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Amorphous CHANGE TOPIC

Amorphous materials news

Ceramic nanoparticles turn light around

Ceramic transition metal nanoparticle complexes coated with amino acids combine optical properties and chiral asymmetry.

Acta Journals’ Outstanding Reviewers in 2017

The Acta Journals are delighted to announce the recipients of the 2018 Outstanding Reviewer awards for excellence in reviewing in 2017.

An artificial intelligence system has discovered three new metallic glass materials 200 times faster than could be done before.

Scientists have furthered their understanding of how, when and where the atoms in molten metal ‘lock’ into place during the production of metallic glass.

A novel 3D printing technology can produce metallic glasses, such as an amorphous iron alloy, at larger scales than previously possible.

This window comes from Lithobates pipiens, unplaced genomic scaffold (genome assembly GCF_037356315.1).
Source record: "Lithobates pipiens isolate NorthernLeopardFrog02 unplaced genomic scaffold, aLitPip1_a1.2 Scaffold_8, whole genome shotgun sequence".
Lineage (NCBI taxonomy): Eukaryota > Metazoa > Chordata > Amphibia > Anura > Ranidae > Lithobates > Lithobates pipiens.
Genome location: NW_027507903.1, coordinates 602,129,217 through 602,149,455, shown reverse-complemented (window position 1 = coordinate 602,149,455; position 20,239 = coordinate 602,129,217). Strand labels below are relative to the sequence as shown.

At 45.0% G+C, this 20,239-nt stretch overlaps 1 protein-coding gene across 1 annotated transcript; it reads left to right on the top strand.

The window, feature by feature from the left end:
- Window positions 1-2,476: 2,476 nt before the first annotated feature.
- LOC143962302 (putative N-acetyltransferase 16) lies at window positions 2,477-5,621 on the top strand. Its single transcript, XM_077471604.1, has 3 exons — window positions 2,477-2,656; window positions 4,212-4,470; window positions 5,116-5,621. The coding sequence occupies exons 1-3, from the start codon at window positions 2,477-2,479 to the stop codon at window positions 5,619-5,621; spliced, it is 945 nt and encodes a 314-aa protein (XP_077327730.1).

Scientists have shown that both the proportion and distribution of chemical groups at the surface of silica dictates how it interacts with water.

A new glass made from zinc and organic compounds has a better glass-forming ability than conventional silica-based glass.

Nanoparticle-decorated bioactive glass provides a scaffold for bone regrowth and the capacity for photothermal treatment to target tumor cells.

Ordering C-S-H mesocrystals using polymeric binder creates strong and flexible hybrid material.

The development of a new lithium-ion conducting ceramic textile could get us a step closer to practical solid-state lithium metal batteries.

Read our latest series and find out about materials science researchers in New Zealand and Australia.

Fabrication of the first-ever metallic glass nanotube arrays on a Si substrate by a simple lithography and sputter deposition process.

By studying an unprecedented range of disordered solids, scientists have defined a parameter called 'softness’ that can predict the location of defects.

Learning from sea creature spicules how to make cool glassy structures.

Surface reflections from glass surfaces can be reduced to nearly zero by etching tiny nanoscale features into them.

Composites company Kordsa and Sabancı University have joined together to form the Directional Composites Through Manufacturing Innovation (DiCoMi) project.

Liquid ice, ordered glasses and other amorphous paradoxes.

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